I should perhaps keep away from this, since I can't give you instructions for how to actually perform the necessary 'fix' (it's a looong time since I used that OS, or indeed even dual-booted with any form of Windows).....but I can tell you why it's happening.
It's all to do with the difference in the way that Windows and Linux, respectively, handle the 'time zone' thing. Linux systems synchronize with GMT; Windows, instead, likes to synchronize with what it calls 'local' time.....which, depending on where in the world you are, can of course be a long way off GMT.
As I understand it, there's two ways around this. You can either perform a Windows registry 'hack' to force it to use GMT instead.....or (which is probably miles easier), just tell Linux to use 'local' time instead.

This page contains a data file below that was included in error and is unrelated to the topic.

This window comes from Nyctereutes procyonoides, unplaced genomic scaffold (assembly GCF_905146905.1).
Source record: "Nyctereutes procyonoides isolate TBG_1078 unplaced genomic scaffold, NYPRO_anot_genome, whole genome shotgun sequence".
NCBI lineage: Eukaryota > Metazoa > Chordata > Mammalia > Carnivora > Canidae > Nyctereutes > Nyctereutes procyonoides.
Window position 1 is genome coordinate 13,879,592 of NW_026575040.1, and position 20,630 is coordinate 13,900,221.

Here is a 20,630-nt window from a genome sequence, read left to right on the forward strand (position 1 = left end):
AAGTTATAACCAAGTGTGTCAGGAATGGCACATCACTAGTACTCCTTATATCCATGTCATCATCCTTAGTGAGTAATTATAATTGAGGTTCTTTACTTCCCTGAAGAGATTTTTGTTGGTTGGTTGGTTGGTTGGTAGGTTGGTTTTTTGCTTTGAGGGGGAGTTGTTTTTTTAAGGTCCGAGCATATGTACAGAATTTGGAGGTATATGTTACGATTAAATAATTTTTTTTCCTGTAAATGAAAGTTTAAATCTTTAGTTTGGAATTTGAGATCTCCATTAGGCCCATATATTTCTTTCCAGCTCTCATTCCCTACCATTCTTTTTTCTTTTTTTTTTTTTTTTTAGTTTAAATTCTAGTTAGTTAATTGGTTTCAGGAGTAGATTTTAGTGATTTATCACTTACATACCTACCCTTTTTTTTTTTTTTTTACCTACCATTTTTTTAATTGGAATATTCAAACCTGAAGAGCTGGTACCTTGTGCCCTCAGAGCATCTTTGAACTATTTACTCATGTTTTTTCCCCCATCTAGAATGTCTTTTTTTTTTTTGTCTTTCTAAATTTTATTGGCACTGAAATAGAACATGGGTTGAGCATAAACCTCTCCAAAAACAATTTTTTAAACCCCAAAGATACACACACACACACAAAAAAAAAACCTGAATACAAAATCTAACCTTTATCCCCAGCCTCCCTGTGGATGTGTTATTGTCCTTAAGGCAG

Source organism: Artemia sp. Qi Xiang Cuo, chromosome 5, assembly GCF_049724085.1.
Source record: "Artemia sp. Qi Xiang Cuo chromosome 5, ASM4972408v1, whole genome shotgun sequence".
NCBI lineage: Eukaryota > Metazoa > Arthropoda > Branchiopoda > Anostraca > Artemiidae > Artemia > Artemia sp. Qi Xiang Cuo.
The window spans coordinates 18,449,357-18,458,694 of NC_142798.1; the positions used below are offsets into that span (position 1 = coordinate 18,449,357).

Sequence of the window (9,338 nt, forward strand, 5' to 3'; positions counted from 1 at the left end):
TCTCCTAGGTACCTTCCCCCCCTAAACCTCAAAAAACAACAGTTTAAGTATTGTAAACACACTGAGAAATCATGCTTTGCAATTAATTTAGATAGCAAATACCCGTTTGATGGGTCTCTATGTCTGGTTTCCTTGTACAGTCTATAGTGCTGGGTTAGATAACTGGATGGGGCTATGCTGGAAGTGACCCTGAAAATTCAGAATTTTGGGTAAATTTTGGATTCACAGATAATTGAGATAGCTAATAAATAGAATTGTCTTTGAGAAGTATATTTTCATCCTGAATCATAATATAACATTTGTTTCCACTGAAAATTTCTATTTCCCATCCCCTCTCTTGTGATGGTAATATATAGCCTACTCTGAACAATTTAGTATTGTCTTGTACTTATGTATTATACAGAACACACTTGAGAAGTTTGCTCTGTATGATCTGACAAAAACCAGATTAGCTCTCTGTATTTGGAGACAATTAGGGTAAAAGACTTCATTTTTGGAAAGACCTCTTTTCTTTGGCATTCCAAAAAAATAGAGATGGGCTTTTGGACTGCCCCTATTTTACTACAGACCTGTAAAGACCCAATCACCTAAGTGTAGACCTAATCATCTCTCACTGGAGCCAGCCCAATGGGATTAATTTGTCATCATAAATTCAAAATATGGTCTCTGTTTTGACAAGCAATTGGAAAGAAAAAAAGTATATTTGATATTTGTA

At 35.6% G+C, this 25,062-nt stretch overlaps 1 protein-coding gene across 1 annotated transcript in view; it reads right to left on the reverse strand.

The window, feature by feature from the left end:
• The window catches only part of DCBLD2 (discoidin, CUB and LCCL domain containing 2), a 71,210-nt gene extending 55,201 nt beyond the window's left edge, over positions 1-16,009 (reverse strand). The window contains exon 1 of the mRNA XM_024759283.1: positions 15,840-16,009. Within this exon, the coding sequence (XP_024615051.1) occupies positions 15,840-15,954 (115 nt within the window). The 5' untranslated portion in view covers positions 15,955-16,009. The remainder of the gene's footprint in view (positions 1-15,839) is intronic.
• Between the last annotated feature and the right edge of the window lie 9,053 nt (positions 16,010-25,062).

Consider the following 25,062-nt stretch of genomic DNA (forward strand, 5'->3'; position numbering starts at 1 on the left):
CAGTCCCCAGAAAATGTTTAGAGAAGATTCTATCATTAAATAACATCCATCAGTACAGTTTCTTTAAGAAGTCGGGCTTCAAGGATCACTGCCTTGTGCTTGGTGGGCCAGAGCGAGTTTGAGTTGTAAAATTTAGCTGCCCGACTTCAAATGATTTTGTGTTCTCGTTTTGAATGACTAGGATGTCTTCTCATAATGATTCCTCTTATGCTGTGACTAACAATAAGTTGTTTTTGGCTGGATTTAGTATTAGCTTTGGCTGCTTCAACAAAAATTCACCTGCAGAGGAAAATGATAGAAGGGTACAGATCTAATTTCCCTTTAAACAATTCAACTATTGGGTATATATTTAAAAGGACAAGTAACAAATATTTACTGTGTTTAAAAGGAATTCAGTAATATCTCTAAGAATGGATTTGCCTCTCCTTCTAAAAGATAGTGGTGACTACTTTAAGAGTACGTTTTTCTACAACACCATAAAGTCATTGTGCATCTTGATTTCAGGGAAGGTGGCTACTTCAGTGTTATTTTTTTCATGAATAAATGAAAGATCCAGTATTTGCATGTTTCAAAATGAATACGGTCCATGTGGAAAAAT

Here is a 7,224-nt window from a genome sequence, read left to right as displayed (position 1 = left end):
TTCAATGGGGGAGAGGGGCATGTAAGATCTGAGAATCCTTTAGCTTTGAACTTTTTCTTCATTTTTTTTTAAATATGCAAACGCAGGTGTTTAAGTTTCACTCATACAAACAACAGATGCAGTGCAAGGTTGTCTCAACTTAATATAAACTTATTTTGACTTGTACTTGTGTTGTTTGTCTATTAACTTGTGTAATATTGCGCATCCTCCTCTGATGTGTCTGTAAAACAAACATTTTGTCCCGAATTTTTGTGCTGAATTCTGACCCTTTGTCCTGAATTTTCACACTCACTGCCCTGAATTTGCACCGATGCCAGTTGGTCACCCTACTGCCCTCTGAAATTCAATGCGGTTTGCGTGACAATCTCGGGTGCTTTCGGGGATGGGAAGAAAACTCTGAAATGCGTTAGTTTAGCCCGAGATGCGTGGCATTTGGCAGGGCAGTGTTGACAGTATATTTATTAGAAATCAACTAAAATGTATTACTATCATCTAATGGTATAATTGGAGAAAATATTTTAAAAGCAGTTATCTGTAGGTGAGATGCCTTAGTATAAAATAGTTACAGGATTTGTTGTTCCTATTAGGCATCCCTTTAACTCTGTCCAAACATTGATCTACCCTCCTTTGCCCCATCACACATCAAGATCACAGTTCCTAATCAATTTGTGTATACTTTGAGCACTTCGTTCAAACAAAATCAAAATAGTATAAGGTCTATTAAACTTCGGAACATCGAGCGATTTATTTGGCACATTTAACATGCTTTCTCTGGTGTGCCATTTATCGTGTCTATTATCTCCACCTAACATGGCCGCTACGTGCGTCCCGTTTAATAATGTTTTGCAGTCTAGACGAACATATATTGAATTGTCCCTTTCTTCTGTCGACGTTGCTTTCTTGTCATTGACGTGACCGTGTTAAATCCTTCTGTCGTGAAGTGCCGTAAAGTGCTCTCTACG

Now all you need to do is wait for those with more knowledge of the 'nuts'n'bolts' than me to offer their advice as to how you actually do this. Since I run Linux exclusively, I don't, personally, have this problem.
EDIT:- Al obviously posted at the same time as me. He'll put you right.
Edited by Mike_Walsh, 08 March 2017 - 06:44 AM.
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